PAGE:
More money in the pockets of low-wage workers means more sales, especially in the locales they live in - which in turn creates faster growth and more jobs. A major reason the current economic recovery is anaemic is that so many Americans lack the purchasing power to get the economy moving again.

Taking on trickle-down economists who champion economic policies supporting the rich rather than the poor, Seattle entrepreneur Nick Hanauer says that this increase will help further the already thriving economy of Seattle.

"A city in which restaurants pay workers enough so that they can afford to eat in restaurants, doesn't have fewer restaurants. It has more of them," he writes for the New York Times. "A $15-an-hour wage isn't a risky and untried policy in Seattle. It is the natural evolution of common-sense economic thinking."

As the debate comes to a head, perhaps only time will tell if the minimum-wage hike was a good decision for Seattle and potentially for other cities that are considering similar minimum wage increases.

As Quartz's Tim Fernholz points out, Seattle's minimum wage increase is not only unprecedented in the United States (outside of little Seatac), it would be the highest effective rate across the globe as well. Last month Swiss voters could have set the record with the equivalent of a $25 (£15) minimum wage, but they overwhelmingly rejected the measure.

It's impossible to fully predict the greater effects that the increase may have on the city and the globe.

That said, it's difficult to deny that Seattle will present a good opportunity as a petri dish for economists and politicians alike to gain a new understanding of the real-life effects of raising minimum wage.

(By Annie P Waldman)


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  • rate this

    Comment number 21.

    Had the minimum wage kept the value it had in the late 1960s, it would be near $12 today; had it kept pace with worker's productivity, it would be $22. As Sen. Warren asked: "What happened to the other $14.75-- it certainly didn't go to the worker."

    Paying workers enough to live without government assistance, which subsidizes their employers, is less radical than the disparity we suffer today.

  • Comment number 20.

    This comment was removed because the moderators found it broke the house rules. Explain.

  • Comment number 19.

    All this user's posts have been removed.Why?

  • Comment number 18.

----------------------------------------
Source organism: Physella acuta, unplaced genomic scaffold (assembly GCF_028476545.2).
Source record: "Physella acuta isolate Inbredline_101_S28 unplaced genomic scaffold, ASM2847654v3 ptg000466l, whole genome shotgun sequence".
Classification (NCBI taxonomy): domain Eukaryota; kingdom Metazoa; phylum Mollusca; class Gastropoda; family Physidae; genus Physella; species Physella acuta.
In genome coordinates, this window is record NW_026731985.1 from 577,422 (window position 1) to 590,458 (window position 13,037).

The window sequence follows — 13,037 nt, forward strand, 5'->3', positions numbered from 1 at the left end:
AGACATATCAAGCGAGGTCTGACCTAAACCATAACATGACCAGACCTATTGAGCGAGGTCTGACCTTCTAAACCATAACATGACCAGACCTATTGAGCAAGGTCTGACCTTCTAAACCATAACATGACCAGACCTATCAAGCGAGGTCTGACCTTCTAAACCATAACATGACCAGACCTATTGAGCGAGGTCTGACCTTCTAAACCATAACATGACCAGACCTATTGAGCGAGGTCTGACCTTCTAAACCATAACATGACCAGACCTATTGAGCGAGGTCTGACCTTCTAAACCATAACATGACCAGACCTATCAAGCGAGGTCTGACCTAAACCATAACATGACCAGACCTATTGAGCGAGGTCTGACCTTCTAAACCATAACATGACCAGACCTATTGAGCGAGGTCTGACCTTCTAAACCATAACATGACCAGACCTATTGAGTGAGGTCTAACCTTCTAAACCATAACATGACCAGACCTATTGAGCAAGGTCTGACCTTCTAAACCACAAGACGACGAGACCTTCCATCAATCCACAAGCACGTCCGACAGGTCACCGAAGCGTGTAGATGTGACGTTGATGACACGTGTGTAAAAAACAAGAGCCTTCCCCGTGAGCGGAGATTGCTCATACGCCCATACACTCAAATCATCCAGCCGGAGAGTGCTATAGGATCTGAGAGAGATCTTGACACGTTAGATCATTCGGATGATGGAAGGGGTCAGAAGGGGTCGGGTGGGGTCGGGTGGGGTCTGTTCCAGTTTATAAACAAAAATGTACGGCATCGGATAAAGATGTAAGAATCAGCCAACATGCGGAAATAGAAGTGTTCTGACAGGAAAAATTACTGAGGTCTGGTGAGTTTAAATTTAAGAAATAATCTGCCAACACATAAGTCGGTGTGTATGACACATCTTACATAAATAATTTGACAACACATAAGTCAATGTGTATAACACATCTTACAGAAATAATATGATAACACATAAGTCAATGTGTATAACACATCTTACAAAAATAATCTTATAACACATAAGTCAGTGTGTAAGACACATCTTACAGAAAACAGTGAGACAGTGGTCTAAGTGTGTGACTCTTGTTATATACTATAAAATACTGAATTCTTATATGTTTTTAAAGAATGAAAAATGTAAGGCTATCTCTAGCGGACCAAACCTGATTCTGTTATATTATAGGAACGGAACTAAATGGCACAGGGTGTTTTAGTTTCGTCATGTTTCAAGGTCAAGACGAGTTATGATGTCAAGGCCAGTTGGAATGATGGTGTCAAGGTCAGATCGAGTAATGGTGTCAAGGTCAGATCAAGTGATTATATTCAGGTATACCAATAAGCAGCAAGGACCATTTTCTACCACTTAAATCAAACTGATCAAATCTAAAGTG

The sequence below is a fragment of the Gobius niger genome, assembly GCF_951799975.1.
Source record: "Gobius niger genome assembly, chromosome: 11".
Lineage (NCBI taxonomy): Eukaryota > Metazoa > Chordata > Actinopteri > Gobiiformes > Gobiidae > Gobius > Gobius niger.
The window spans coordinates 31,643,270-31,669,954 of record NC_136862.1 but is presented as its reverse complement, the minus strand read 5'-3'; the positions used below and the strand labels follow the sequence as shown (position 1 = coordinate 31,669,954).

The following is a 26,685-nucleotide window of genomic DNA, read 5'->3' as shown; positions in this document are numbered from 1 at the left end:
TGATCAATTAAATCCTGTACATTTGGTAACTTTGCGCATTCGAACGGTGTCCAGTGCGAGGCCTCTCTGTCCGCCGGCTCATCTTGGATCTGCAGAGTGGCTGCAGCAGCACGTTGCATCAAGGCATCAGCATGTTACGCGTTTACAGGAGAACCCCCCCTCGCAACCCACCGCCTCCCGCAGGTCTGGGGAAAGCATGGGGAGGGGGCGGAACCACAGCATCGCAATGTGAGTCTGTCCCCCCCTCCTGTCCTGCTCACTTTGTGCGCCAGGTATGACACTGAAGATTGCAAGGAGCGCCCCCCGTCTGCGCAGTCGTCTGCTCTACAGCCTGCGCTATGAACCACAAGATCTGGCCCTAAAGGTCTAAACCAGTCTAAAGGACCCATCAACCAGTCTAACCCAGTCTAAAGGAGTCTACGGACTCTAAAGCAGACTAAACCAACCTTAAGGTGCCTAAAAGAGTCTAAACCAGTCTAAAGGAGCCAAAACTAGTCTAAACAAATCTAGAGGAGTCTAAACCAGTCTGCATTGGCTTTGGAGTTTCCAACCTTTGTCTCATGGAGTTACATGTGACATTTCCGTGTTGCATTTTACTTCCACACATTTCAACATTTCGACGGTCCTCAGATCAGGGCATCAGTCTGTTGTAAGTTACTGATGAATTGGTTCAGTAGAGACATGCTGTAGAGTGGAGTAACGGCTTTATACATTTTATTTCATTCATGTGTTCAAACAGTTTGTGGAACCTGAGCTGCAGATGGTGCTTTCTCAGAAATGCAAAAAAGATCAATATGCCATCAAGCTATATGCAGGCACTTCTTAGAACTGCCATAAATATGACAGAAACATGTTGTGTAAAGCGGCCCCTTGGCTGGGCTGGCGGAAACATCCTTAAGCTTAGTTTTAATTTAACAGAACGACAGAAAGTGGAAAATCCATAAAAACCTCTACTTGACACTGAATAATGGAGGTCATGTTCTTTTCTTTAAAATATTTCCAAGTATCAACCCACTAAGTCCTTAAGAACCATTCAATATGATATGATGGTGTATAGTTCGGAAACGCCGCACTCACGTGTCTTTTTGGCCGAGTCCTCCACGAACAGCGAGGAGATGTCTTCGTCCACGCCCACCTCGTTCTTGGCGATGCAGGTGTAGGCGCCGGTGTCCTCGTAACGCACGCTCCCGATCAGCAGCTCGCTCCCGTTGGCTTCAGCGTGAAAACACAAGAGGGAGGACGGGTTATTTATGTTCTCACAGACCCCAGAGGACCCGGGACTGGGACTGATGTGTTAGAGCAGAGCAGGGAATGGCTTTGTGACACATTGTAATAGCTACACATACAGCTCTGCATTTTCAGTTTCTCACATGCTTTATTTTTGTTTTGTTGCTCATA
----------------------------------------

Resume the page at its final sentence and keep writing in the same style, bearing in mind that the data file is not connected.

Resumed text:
All this user's posts have been removed.Why?

  • rate this

    Comment number 17.

    I agree that it is tough to try to live on minimun wage, but minimum wage was not established as a "living wage" but as a "fair wage" (re: FLSA 1938). I have to ask those who work for minimum wage to see if you sacrifice any luxuries such as cable TV, expensive cell phone plans, going to movies, dinner, etc. If you don't sacrifice, then you should learn to live within your means like I do.

  • rate this

    Comment number 16.

    It is simply unreasonable, mean and ridiculous to imagine that a person can live in the USA on $8 an hour. It's not possible. I know, I've tried. No decent society wants burgers cheap at the cost of having a disaffected class of servants in grinding poverty. Hooray for Seattle.

  • rate this

    Comment number 15.

    I definitely support a $10.10 minimum wage, but $15 might be too high and cause some of the issues that the opponents to minimum wage bring up. $15 is more than double the current $7.25.

    Fortunately, Seattle and Seatac have stepped up to be the grand experiment. We'll see if it improves or hurts their economy.

    In the mean time, the federal minimum wage should be raised from $7.25 to $10.10.

  • rate this

    Comment number 14.

    This is after wife had diagnosis of cancer and then myself Graves Disease . So i have worked for almost 3 years without medical treatment. I can't afford to take time off just so i can make someone else richer and i get sicker now at 100 lbs and still can't go to the doctor . Healthcare is a FARCE

  • rate this

    Comment number 13.